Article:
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This is one of the most commonly asked question I get but whose answer deserves more than just a place on the FAQ – “How do I view segments on VeloViewer that I haven’t ridden?”.  Maybe you’re planning a holiday or about to tackle a race or sportive and you want to check out what you’ve let yourself in for? Well, here’s how to do it.

There are two main ways to do this currently, each of which has its advantages in different circumstances:

  1. Using Strava’s Segment Explorer
  2. Creating a Strava Route

Lets look at those in more detail.

1. Using Strava’s Segment Explorer

This is probably the best option if you are scouting out a potential holiday location to build up a tick list of the classic climbs to take in.  I find using Strava’s Global Heatmap a similarly useful tool to see how much cycle-able terrain there is any location too.

  • Head to: Strava’s Segment Explorer.
  • Find your segment of interest and click on its name in the list or pin on the map.
  • Click the “View Details” button.

You will now see the segment’s details page and leaderboard.  Now here’s where you have to get a tiny bit geeky:

  • Put the focus into the address bar of your browser and replace the “www.strava” part with “veloviewer” and press go.

e.g. https://www.strava.com/segments/683473  becomes  https://veloviewer.com/segments/683473

The algorithm beneath this explorer was reworked in spring 2016 by the guys at Strava and although it is still limited to just 10 segments, it now provides a nice set of different segments rather than lots of duplicates that it did previously.

2. Creating a Strava Route

If you are heading off to do a known route (maybe for a race or a sportive) you can view the course in its entirety by creating a Strava Route and then drill into the segment details for even more detailed data.  If this approach works well for teams in the World Tour then it probably will tick most of your boxes too.

One of the huge bonuses of planning your rides with Strava’s is that it populates a list of all the segments ticked off by the route. The view of these segments is fairly limited on Strava’s site, but VeloViewer’s Route Details page steps up to make it much more useful.

Top tip: If you have a GPX file then you can automatically create a Strava Route on Strava’s cool GPX to Route page.  It doesn’t always get it perfect so might require a bit of manual adjustment afterwards.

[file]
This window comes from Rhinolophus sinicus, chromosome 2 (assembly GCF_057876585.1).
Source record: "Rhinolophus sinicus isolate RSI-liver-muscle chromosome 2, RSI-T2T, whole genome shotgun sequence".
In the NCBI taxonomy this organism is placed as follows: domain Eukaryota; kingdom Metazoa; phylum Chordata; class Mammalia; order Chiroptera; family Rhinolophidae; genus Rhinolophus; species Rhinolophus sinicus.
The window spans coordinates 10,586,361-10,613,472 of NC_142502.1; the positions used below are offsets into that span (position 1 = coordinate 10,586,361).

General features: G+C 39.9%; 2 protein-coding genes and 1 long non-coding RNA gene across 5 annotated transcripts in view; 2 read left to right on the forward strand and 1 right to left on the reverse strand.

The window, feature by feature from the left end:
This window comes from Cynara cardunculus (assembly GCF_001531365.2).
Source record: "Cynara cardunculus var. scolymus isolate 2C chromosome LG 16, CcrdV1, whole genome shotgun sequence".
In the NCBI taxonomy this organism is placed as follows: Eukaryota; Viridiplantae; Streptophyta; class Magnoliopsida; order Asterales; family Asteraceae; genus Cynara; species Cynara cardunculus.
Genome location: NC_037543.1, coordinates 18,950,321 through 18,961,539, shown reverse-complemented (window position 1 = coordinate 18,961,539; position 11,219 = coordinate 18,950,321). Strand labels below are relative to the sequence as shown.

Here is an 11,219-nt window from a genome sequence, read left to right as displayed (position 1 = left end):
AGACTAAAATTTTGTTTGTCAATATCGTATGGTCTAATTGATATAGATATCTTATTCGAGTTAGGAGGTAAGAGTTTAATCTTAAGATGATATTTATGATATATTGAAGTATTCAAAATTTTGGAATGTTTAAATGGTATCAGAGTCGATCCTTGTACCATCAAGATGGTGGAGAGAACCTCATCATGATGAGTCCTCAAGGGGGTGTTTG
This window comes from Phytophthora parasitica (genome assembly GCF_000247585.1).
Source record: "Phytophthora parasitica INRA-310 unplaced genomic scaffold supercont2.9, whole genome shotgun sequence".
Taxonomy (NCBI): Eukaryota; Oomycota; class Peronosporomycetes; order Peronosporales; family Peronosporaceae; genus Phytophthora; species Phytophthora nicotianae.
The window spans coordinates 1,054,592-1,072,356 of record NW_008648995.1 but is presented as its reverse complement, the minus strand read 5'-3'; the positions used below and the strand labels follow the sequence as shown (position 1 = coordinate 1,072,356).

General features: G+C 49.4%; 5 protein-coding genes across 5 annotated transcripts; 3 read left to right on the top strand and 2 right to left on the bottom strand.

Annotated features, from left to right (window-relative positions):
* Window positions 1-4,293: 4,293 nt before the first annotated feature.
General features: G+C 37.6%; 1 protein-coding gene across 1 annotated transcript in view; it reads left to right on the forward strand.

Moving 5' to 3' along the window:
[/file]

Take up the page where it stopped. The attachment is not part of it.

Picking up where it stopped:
Things to bear in mind when viewing segment elevation profiles

Segments are created by Strava users from their own activity’s data.  If they recorded their activity with a non-barometric device then the elevation data will be calculated from global datasets rather than taking the data recorded on the device.  This calculated elevation is usually pretty good at providing average gradients for full climbs but gets very noisy and inaccurate when looking at the detail.  Usually pretty obvious to tell if the segment is using calculated elevation data because you don’t get a very smooth profile.  If that is the case then have a look for an alternative segment that looks to be from barometric data.

VeloViewer Segment Explorer

This is something that has been on my to-do list since day one but in order to tick my main requirements I think I’d struggle to write something that would scale effectively.

One of my main objectives would be to provide a list of climbs (segments) in an area that I’m yet to complete.  The trouble is, writing a query that takes into account all of the segments I’ve already completed would be very slow to run.  One day perhaps.

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2 Responses to “How to view any Strava Segment in VeloViewer”

  1. Robert Rijnders

    GPX to route is kinda cool, but you cannot manually adjust it afterwards. I guess it defaults to using ‘popularity’ and it will mess with your original. TIP: try again if Strava messes it up too much – for instance, I’ve seen a 150 km GPX converted into a 190 km route the first time, but the second (or third) time, it got closer at ~154 km only…

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    • Ben Lowe

      I certainly get “Error computing route” from time to time but give it a few minutes and it’ll probably work. Once you’ve saved the GPX to Route then you should be able to edit it using the standard Strava Route page.
      From what I’ve seen it is pretty good at trying to match up the exact route from the GPX file but gets it wrong when the OSM routing is unable to provide a way along the GPX path. I do like watching it attempting to plot the route out, very neat from a technical perspective and I can imagine it would be tricky to make it work much better.

      Reply

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